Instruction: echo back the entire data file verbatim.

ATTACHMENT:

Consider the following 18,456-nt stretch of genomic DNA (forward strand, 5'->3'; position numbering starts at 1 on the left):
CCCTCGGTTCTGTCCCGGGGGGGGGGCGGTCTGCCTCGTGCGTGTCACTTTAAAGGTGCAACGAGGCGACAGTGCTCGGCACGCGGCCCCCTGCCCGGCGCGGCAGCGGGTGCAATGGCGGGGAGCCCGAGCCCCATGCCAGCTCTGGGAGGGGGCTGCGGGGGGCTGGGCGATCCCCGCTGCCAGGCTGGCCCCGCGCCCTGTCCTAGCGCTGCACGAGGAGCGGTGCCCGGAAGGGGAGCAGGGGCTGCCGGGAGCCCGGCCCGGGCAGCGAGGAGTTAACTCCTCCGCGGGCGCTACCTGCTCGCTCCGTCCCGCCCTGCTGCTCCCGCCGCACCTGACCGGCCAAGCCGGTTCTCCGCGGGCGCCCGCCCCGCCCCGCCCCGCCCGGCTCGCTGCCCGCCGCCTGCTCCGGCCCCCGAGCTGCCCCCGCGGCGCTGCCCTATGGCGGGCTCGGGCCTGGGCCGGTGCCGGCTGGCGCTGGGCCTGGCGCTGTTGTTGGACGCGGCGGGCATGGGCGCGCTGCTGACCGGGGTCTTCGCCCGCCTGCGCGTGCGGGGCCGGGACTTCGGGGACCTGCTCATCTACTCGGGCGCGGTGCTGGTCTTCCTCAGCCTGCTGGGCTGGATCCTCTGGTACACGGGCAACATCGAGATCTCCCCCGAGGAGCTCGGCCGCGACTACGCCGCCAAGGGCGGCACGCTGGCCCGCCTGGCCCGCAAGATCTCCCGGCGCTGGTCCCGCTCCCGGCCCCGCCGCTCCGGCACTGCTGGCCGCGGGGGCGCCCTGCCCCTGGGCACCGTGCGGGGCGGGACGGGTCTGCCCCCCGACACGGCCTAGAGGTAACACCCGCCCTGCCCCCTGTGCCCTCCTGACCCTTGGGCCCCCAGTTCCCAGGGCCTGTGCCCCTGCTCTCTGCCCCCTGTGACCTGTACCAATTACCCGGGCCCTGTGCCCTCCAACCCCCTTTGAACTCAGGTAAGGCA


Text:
Consider the following 18,456-nt stretch of genomic DNA (forward strand, 5'->3'; position numbering starts at 1 on the left):
CCCTCGGTTCTGTCCCGGGGGGGGGGCGGTCTGCCTCGTGCGTGTCACTTTAAAGGTGCAACGAGGCGACAGTGCTCGGCACGCGGCCCCCTGCCCGGCGCGGCAGCGGGTGCAATGGCGGGGAGCCCGAGCCCCATGCCAGCTCTGGGAGGGGGCTGCGGGGGGCTGGGCGATCCCCGCTGCCAGGCTGGCCCCGCGCCCTGTCCTAGCGCTGCACGAGGAGCGGTGCCCGGAAGGGGAGCAGGGGCTGCCGGGAGCCCGGCCCGGGCAGCGAGGAGTTAACTCCTCCGCGGGCGCTACCTGCTCGCTCCGTCCCGCCCTGCTGCTCCCGCCGCACCTGACCGGCCAAGCCGGTTCTCCGCGGGCGCCCGCCCCGCCCCGCCCCGCCCGGCTCGCTGCCCGCCGCCTGCTCCGGCCCCCGAGCTGCCCCCGCGGCGCTGCCCTATGGCGGGCTCGGGCCTGGGCCGGTGCCGGCTGGCGCTGGGCCTGGCGCTGTTGTTGGACGCGGCGGGCATGGGCGCGCTGCTGACCGGGGTCTTCGCCCGCCTGCGCGTGCGGGGCCGGGACTTCGGGGACCTGCTCATCTACTCGGGCGCGGTGCTGGTCTTCCTCAGCCTGCTGGGCTGGATCCTCTGGTACACGGGCAACATCGAGATCTCCCCCGAGGAGCTCGGCCGCGACTACGCCGCCAAGGGCGGCACGCTGGCCCGCCTGGCCCGCAAGATCTCCCGGCGCTGGTCCCGCTCCCGGCCCCGCCGCTCCGGCACTGCTGGCCGCGGGGGCGCCCTGCCCCTGGGCACCGTGCGGGGCGGGACGGGTCTGCCCCCCGACACGGCCTAGAGGTAACACCCGCCCTGCCCCCTGTGCCCTCCTGACCCTTGGGCCCCCAGTTCCCAGGGCCTGTGCCCCTGCTCTCTGCCCCCTGTGACCTGTACCAATTACCCGGGCCCTGTGCCCTCCAACCCCCTTTGAACTCAGGTAAGGCA